Legal Presumptions Regarding Digital Signatures
The ABA Digital Signature Guidelines, the Utah Digital Signature Act, and the Washington Digital Signature Act all provide that a digital signature issued according to current legal standards is rebuttably presumed to be valid; that is, if the subscriber wishes to repudiate the signature's validity in a particular instance, then the subscriber has the legal burden of proving that the signature was no longer valid in that instance. The discussion centered on the question of whether a legal presumption of validity overburdens the consumer or discourages consumer use of digital signatures. "It depends on the transaction involved" was a theme to which the discussion often returned. Although typical hypothetical examples tend to cast "poor Aunt Millie" in the role of a subscriber who could be devastated by a rebuttable presumption of signature validity, in fact the subscriber could be a sophisticated business and the relying party a consumer, or both parties businesses. The panel also addressed the issue of who should bear a loss when none of the parties to a transaction is negligent. One panelist felt that a certification authority should be treated like a credit card company, always bearing the risk of loss unless it can prove that some other party was at fault or otherwise negligent in a given situation. Others noted that drawing an analogy between certification authorities and credit card companies is inaccurate, because credit card companies are involved in each transaction. Credit cards are subject to a credit limit which, when reached, can prevent further transactions. Certification authorities, by contrast, typically have little or no involvement with the transactions conducted using certificates or ability to limit them.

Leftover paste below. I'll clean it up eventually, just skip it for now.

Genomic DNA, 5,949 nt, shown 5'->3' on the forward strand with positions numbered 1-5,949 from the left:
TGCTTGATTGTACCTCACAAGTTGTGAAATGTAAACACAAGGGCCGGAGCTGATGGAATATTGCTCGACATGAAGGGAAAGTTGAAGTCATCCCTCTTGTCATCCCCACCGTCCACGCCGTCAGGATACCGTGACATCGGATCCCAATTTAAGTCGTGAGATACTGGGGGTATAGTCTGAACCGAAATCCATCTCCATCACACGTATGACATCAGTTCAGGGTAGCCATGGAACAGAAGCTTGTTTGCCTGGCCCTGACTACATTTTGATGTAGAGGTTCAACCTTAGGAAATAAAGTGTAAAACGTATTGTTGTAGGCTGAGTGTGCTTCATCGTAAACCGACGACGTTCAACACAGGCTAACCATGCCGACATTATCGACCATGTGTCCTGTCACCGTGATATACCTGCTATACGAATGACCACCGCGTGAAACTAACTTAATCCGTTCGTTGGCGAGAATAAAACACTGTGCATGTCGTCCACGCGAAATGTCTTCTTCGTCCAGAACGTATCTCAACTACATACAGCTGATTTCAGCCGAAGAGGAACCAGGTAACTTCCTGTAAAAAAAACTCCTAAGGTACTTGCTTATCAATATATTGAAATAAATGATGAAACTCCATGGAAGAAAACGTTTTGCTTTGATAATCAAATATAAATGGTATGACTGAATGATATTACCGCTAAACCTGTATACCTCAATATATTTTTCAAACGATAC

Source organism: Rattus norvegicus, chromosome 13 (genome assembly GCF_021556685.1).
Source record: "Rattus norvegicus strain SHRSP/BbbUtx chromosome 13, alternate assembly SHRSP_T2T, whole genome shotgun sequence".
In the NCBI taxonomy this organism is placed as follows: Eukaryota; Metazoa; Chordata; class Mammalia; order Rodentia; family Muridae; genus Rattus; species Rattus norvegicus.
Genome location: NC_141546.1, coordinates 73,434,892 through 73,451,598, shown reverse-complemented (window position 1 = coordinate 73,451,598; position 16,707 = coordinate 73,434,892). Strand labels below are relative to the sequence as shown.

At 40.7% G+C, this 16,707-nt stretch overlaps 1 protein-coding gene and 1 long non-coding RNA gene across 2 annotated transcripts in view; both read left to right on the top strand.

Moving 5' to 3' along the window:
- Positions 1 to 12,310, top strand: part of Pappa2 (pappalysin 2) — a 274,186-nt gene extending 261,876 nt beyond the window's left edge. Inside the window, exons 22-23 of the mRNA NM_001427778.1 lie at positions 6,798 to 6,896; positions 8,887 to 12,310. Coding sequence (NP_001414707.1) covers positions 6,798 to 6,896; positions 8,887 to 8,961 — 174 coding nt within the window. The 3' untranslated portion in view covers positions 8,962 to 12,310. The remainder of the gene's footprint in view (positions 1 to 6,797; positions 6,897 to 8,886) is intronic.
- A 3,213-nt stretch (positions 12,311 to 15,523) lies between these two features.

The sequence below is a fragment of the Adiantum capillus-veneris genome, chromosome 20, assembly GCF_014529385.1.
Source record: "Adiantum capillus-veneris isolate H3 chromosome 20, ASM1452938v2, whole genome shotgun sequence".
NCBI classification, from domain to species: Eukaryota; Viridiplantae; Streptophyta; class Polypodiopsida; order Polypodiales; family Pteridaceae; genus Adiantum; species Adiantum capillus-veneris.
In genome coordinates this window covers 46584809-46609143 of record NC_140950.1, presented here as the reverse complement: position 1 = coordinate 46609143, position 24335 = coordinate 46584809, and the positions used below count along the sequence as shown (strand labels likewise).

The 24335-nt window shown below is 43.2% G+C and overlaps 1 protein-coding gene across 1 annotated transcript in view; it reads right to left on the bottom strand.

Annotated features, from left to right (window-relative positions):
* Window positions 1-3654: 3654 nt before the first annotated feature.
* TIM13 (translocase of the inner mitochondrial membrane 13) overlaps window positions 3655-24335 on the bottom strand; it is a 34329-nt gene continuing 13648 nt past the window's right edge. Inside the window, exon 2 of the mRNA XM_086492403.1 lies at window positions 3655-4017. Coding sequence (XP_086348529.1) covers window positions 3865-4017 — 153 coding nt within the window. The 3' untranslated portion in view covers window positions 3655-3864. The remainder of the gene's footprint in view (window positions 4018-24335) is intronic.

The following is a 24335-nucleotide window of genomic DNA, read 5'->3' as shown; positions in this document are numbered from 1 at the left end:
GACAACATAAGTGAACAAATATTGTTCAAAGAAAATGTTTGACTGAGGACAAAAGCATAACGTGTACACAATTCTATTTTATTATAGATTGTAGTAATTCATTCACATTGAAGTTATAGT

In addition, participants discussed whether it is proper for the relying party to have to assume the risks when both the subscriber and the certification authority have acted reasonably. It was suggested that this burden should be considered part of the relying party's cost of doing business. One audience member proposed treating PKI as a security system; the relying party would pay an insurance premium, and the risk of loss would then be allocated to the insurance company. Currently, the insurance industry is struggling to collect data on the risks associated with the use of digital signatures.
Restrictions on Certificate Use
Restrictions on certificate use may be comparatively easy to implement when certificates are used exclusively in closed systems. However, it was noted that certificates can "leak" out of closed communities and that user and business needs often require using them beyond the boundaries of a closed community. One possible way to better manage certificate use, panelists noted, is for users to obtain multiple certificates for use in distinct types of transactions (restricted-use certificates). Another way would be to use "attribute certificates" although attribute certificates may complicate certificate management.